Glyn Moody on the Ethics of Intellectual Monopolies

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= Glyn Moody - Keynote: Ethics of Intellectual Monopolies at FSCONS 2011

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"In the past, there have been two main classes of things we can share: physical objects and abstract ideas. Generally, people have regarded ideas as non-rivalrous, and so something that can and should be shared quite naturally (although many institutions have tried to put a brake on that for various reasons), whereas *not* sharing physical things is generally the rule because of the rivalrous nature of physical objects that have become property (the commons is obviously an important class of things that can and are shared).

But today, we have a third class of objects: digital artefacts like text, music, image and video files. These are not physical - although they have to be stored in some physical way - and they are not purely abstract like ideas: we can copy them and hand them around in various formats. So we need to think about what kind of sharing is appropriate for them.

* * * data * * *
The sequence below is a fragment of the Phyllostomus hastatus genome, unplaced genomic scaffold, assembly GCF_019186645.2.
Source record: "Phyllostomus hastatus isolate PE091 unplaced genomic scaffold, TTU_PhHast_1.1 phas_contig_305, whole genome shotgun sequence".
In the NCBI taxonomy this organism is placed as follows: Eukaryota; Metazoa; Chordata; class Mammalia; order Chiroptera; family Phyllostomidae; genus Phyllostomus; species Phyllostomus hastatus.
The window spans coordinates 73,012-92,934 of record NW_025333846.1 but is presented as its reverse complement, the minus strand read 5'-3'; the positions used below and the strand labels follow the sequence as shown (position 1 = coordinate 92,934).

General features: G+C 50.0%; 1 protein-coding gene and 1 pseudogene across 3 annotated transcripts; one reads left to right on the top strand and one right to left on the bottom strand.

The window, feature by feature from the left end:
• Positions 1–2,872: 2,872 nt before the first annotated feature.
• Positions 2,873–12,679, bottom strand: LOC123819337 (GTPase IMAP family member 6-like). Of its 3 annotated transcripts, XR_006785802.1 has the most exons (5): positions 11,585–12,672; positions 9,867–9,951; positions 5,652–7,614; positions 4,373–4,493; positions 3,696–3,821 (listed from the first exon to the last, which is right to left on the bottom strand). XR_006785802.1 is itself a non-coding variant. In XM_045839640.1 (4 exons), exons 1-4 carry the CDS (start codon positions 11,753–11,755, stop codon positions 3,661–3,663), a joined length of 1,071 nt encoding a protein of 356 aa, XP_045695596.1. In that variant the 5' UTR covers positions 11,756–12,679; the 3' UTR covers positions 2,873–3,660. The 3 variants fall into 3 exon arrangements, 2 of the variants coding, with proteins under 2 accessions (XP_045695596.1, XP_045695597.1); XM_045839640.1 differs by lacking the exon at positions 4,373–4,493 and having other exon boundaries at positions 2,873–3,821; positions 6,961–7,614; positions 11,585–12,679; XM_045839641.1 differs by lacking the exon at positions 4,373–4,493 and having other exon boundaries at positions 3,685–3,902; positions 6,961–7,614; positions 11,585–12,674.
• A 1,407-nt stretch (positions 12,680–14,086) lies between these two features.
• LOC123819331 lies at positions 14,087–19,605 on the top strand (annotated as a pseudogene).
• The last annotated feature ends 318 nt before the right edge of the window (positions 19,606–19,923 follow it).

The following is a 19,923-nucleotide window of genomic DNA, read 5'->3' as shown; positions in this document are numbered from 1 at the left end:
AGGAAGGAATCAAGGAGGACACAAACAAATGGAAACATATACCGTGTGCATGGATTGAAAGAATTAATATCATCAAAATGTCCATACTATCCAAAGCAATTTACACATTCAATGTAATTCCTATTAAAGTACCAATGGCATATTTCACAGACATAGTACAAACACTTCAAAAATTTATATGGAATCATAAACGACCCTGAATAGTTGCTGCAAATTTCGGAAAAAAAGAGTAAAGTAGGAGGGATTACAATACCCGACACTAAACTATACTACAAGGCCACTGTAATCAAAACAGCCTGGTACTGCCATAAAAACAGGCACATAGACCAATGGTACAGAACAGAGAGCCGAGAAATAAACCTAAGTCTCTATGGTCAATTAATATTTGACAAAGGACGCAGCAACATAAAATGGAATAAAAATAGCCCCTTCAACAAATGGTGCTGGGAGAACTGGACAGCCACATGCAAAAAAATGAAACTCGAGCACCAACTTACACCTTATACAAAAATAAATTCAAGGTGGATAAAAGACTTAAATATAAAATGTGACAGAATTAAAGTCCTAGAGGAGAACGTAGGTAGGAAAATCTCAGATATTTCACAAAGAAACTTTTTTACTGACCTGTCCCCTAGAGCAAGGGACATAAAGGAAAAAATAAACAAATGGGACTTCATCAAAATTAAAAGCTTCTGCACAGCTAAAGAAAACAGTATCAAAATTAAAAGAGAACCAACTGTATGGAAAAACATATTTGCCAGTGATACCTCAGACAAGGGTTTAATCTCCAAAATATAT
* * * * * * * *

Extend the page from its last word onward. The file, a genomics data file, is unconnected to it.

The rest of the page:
The music and film industries are currently engaged in a war against the idea that these digital artefacts can be freely shared: the Digital Economy Act in the UK, HADOPI in France, ACTA globally. But these are artefacts with zero marginal cost; once the file is created, it can be passed on to every human being on this planet with the means to use that file, for effectively zero cost. This gives everyone with a computer/connection access to *all* human knowledge and creativity once it is digitised - an unprecedented situation.

I would argue the power of doing that - and the moral rightness of giving everyone in the world equal access to all knowledge and creativity - is now so great, that existing legal systems that try to apply intellectual monopolies like copyright and patents to stop it are not just unworkable (as we see) but ethically wrong. I believe that the arrival of this new class of digital artefacts with zero marginal cost brings with them a new imperative to share - and also means we will need new business models to sustain them."